You really do need to re-think something, because the evening dress code applies to all of the entertainment venues as well as to the dining room. Aside from the fact that room service and stateroom television are not my idea of how to spend an evening when there's so much else happening around the ship, all included in the fare, the formal nights usually have official receptions hosted by the Captain, which also are formal occasions. It's a major breach of social etiquette to decline an invitation from the Captain while embarked aboard his vessel.
Basically, you have two reasonable options.
>> 1. Re-think your attitude toward "formal" and "informal" nights (note that "informal" is not the same as "casual" and in fact requires coat and tie for gentlemen and cocktail dresses or the equivalent for ladies) and plan to dress as "suggested" (note that the word "suggested" carries an expectation of compliance in this context), as Donna recommended in her reply.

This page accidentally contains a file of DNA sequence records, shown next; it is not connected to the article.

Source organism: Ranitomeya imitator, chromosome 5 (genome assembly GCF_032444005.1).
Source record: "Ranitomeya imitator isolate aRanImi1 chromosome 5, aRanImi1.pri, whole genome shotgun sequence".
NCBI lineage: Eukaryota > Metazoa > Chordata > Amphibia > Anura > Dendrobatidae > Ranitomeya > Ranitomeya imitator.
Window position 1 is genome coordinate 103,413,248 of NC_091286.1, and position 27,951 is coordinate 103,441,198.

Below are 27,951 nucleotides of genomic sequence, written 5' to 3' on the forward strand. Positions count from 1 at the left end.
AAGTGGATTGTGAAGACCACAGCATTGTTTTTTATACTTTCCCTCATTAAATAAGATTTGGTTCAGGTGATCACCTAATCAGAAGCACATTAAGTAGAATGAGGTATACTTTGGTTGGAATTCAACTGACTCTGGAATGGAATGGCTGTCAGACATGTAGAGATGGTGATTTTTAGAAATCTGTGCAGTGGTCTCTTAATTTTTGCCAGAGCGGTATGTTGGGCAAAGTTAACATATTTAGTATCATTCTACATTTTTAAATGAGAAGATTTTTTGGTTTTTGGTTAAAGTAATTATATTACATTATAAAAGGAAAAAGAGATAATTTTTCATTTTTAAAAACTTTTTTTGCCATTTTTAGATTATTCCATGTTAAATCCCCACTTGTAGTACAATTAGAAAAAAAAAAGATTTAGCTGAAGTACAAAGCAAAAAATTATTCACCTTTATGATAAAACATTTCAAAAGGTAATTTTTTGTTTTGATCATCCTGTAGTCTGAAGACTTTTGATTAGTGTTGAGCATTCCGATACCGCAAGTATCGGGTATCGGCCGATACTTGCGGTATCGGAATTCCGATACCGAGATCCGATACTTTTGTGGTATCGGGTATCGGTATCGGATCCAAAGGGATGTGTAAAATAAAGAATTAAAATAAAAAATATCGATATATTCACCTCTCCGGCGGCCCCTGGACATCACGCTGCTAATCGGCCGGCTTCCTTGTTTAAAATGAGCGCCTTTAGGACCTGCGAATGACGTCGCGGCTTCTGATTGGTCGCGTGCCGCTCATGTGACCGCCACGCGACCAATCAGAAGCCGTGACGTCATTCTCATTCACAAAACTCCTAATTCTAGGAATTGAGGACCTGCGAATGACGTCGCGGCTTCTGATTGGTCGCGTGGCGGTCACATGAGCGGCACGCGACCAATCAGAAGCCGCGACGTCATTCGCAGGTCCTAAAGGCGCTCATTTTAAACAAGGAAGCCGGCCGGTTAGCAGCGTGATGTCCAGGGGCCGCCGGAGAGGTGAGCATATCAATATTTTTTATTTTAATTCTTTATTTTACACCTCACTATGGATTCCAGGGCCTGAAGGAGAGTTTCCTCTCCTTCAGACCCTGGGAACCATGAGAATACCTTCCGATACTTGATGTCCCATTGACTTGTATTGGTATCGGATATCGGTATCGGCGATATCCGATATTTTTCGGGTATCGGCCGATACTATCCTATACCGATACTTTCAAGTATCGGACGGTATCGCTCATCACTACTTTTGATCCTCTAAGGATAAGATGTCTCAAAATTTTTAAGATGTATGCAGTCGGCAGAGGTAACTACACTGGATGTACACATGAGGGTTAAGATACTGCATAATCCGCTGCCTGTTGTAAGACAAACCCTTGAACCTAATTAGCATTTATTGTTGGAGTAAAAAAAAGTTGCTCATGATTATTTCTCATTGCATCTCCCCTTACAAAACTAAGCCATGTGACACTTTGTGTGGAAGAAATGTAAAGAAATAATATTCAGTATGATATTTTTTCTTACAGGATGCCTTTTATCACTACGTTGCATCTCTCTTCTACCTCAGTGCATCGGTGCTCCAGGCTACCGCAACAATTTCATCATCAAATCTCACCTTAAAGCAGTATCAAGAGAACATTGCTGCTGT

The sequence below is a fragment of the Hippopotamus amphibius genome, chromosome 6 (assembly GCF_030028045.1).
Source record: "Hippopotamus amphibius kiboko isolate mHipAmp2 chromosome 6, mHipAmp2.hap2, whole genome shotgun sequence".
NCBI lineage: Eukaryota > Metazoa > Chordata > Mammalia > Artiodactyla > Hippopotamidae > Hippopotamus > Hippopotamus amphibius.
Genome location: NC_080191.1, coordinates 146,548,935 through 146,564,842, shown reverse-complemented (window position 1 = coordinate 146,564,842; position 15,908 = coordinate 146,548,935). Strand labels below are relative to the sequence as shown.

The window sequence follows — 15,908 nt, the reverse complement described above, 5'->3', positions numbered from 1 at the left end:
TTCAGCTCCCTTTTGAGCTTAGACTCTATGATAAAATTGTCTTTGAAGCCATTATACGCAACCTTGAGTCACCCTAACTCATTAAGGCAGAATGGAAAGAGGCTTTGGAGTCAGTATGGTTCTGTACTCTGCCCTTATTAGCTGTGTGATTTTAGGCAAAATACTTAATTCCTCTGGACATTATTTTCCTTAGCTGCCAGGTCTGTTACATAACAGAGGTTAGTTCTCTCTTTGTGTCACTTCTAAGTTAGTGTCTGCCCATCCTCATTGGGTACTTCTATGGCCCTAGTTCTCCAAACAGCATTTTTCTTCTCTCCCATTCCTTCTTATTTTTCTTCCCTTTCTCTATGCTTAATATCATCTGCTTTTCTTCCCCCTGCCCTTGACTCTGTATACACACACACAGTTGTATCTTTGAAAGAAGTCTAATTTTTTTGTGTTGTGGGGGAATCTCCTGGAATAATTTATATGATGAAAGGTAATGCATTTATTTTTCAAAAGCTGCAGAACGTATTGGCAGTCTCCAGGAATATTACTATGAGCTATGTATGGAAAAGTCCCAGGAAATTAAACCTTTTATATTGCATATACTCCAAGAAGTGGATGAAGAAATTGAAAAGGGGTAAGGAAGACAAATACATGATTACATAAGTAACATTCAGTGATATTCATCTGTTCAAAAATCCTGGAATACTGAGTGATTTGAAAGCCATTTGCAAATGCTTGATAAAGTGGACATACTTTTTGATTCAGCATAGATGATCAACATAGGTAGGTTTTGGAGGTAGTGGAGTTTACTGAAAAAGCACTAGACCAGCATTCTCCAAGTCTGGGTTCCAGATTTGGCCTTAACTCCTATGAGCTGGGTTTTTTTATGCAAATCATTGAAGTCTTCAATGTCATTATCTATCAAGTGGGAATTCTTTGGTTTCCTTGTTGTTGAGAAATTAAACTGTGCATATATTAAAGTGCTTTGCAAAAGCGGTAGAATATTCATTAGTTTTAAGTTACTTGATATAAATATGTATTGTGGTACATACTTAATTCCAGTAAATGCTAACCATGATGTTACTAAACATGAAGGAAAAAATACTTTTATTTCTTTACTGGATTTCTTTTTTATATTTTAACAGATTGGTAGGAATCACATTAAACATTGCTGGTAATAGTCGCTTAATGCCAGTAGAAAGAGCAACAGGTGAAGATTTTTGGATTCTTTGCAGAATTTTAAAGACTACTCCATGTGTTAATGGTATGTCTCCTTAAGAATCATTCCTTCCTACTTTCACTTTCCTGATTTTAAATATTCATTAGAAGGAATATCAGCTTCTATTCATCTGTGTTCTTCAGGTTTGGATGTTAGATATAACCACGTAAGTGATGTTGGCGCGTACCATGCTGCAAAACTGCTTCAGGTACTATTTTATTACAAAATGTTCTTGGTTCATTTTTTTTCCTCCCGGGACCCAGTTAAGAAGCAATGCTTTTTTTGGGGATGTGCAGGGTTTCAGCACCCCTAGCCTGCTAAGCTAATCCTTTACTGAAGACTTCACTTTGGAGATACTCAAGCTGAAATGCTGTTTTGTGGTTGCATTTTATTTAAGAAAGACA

>> 2. Re-think your choice of cruise line, cancel your booking on Celebrity, and book on a line that does not have formal nights.
Here are some alternatives.
>> Radisson Seven Seas Cruises -- "casual" every evening
>> Oceana Cruises -- "casual" every evening
>> Disney Cruises -- I believe this also is "casual" every evening
>> Princess Cruises -- no "informal" or "semiformal" evenings, and formal attire available for rental aboard ship (reserve in advance) for the two or three formal evenings on a typical cruise of two weeks or less
>> Smaller ("costal") vessels (Abercrombie and Kent, etc.) and sail vessels (Windjammer, etc.) typically have only casual evenings
Your travel agent may have other suggestions, too.
Have a great cruise, whichever option you choose.